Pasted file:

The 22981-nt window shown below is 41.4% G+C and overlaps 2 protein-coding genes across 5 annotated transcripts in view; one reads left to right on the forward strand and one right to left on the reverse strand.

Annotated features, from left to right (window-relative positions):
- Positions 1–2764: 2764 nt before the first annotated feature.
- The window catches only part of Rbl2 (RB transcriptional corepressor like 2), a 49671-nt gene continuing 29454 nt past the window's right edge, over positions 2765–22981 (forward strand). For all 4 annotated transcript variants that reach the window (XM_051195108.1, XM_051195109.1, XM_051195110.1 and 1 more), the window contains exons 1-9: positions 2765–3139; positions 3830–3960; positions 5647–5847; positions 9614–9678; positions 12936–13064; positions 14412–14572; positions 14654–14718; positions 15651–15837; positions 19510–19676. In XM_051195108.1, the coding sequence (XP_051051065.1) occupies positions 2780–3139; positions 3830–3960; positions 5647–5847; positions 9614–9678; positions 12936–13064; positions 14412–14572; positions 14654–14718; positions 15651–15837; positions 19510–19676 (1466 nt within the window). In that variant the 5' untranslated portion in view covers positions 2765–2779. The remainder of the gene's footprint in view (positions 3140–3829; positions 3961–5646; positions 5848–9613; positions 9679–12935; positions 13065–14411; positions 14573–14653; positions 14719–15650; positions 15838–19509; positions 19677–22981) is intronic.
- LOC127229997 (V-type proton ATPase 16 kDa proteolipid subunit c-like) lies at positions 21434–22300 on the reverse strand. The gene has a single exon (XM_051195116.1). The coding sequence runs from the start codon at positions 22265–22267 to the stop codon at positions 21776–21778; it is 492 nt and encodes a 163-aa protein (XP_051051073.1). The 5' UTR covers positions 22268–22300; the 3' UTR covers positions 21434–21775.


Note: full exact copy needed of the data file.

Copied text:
The 22981-nt window shown below is 41.4% G+C and overlaps 2 protein-coding genes across 5 annotated transcripts in view; one reads left to right on the forward strand and one right to left on the reverse strand.

Annotated features, from left to right (window-relative positions):
- Positions 1–2764: 2764 nt before the first annotated feature.
- The window catches only part of Rbl2 (RB transcriptional corepressor like 2), a 49671-nt gene continuing 29454 nt past the window's right edge, over positions 2765–22981 (forward strand). For all 4 annotated transcript variants that reach the window (XM_051195108.1, XM_051195109.1, XM_051195110.1 and 1 more), the window contains exons 1-9: positions 2765–3139; positions 3830–3960; positions 5647–5847; positions 9614–9678; positions 12936–13064; positions 14412–14572; positions 14654–14718; positions 15651–15837; positions 19510–19676. In XM_051195108.1, the coding sequence (XP_051051065.1) occupies positions 2780–3139; positions 3830–3960; positions 5647–5847; positions 9614–9678; positions 12936–13064; positions 14412–14572; positions 14654–14718; positions 15651–15837; positions 19510–19676 (1466 nt within the window). In that variant the 5' untranslated portion in view covers positions 2765–2779. The remainder of the gene's footprint in view (positions 3140–3829; positions 3961–5646; positions 5848–9613; positions 9679–12935; positions 13065–14411; positions 14573–14653; positions 14719–15650; positions 15838–19509; positions 19677–22981) is intronic.
- LOC127229997 (V-type proton ATPase 16 kDa proteolipid subunit c-like) lies at positions 21434–22300 on the reverse strand. The gene has a single exon (XM_051195116.1). The coding sequence runs from the start codon at positions 22265–22267 to the stop codon at positions 21776–21778; it is 492 nt and encodes a 163-aa protein (XP_051051073.1). The 5' UTR covers positions 22268–22300; the 3' UTR covers positions 21434–21775.